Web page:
In 1992, the City of Berkeley adopted a City-wide emergency plan known as the Multi Hazard Functional Plan for emergency operations. Coordinated by the City's Office of Emergency Services, the Plan identifies specific responsibilities for each City government department in preparing for and responding to possible emergencies. Hazardous materials response programs are outlined in more detail in Section IV.N, Hazardous Materials, in this chapter of this document.

The City has joined a Vegetation Management Consortium with the cities of Oakland and Piedmont, the University, the East Bay Regional Parks District (EBRPD), the East Bay Municipal Utility District (EBMUD), and the East Bay Conservation Corps. The consortium has developed a draft comprehensive management program and plan to ensure uniform vegetation management and erosion control throughout the lands under each participating member's jurisdiction.


To further ensure adequate fire fighting support, the City has negotiated Mutual Response Area (MRA) agreements with surrounding jurisdictions to enhance the existing Mutual Aid Plans. In addition, the City has negotiated an automatic aid agreement with Lawrence Berkeley Labs.


(3) Emergency Medical Service (EMS). EMS involves life support ambulance service by paramedics who are members of the Fire Department staff. Medical emergencies made up 62 percent of the Fire Department responses in 1999 (6,730 calls). The three EMS ambulances are City-owned, and staffed with two Fire Department staff paramedics per ambulance. If all three ambulances are busy, the City of Albany or the City of Piedmont is called to assist, an event which occurs approximately once monthly. Because the Department has fewer ambulances than fire engines, the standard response time for EMS calls is 9 minutes, compared with 4 minutes standard response time for non-EMS calls. Each of the two downtown fire stations, Stations 2 and 5, has an ambulance company. A third ambulance unit is at Station 1 on 8th Street.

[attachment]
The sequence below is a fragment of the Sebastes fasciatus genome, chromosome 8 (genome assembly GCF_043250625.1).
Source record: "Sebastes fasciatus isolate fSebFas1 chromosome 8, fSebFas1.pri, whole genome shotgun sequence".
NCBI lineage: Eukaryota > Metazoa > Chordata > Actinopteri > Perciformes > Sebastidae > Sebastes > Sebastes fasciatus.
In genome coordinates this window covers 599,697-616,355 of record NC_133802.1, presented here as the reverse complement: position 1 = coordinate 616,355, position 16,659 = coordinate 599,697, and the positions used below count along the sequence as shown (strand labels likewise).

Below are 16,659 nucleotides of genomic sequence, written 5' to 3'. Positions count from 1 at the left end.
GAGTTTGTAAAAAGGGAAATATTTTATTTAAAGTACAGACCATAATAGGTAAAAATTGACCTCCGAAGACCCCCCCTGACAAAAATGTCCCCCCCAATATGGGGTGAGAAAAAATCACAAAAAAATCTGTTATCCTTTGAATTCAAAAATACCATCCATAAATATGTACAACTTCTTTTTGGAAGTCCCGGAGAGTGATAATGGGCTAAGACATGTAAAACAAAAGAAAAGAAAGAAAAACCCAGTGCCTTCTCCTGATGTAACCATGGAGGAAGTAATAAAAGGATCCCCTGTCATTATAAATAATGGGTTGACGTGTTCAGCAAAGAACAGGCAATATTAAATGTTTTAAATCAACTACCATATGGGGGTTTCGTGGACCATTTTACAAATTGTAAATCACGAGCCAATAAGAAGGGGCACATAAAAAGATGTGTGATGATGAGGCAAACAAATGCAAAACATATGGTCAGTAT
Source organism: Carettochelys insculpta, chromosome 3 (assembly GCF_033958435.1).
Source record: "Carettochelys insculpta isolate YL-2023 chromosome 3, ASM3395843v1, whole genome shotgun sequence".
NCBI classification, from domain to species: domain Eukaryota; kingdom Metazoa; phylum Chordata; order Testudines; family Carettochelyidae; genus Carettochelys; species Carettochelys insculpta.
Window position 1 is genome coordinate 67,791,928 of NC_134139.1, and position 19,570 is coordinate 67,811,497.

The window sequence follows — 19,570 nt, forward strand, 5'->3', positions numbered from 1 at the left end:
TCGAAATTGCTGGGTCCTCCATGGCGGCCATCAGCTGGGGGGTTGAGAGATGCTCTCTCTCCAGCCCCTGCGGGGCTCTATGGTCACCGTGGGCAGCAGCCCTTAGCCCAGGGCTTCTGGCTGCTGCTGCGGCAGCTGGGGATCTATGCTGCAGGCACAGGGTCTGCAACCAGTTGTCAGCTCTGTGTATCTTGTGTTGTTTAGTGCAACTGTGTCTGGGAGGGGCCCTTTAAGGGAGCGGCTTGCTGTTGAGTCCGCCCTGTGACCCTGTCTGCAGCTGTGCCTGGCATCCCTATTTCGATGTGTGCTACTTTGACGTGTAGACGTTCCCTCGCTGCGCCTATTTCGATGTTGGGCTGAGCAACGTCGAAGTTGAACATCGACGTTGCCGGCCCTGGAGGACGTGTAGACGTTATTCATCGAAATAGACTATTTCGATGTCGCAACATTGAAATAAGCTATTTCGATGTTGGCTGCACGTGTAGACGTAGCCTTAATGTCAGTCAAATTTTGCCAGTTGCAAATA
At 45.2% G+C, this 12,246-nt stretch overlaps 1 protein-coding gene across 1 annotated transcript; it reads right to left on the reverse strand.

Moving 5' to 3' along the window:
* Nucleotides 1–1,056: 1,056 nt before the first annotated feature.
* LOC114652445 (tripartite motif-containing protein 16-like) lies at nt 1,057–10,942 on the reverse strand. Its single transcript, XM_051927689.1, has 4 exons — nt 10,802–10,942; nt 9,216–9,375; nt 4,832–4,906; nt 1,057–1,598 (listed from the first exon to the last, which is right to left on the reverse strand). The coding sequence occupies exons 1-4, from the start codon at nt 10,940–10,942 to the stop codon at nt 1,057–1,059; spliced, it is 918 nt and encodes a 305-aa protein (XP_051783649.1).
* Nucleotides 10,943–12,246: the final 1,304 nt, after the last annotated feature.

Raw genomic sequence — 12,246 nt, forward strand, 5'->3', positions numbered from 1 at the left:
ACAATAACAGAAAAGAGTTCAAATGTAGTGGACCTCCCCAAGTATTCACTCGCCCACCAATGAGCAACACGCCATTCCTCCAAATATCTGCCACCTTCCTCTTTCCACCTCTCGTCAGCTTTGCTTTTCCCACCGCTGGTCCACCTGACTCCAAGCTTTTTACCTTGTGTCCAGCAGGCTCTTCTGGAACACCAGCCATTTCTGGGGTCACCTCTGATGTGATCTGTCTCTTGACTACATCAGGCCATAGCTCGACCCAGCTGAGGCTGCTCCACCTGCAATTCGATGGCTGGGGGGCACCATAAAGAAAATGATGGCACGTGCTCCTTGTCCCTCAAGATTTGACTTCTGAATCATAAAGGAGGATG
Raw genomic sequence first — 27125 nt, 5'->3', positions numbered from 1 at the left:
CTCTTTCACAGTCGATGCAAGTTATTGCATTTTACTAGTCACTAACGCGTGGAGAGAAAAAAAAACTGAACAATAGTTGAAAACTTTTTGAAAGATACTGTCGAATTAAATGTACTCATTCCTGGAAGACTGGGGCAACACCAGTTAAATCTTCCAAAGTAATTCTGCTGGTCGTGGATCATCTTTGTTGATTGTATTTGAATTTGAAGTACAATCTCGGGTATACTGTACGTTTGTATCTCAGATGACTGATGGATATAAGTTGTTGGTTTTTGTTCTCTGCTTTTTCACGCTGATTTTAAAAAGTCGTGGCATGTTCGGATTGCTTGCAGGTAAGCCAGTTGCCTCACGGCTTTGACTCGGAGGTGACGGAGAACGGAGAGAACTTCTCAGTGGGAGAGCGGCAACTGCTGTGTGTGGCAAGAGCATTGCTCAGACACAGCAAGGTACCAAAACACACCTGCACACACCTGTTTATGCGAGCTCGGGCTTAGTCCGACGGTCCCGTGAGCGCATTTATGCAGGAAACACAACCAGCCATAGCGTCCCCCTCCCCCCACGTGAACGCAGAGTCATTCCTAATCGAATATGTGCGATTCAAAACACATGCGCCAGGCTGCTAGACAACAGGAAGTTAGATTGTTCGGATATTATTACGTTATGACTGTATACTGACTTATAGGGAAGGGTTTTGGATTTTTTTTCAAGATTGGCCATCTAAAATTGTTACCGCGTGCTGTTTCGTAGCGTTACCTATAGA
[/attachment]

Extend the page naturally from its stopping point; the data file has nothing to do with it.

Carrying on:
c. Schools. Schools in the City of Berkeley include both the public schools of the Berkeley Unified School District and the University of California, as well as a large number of private schools. Each is addressed below.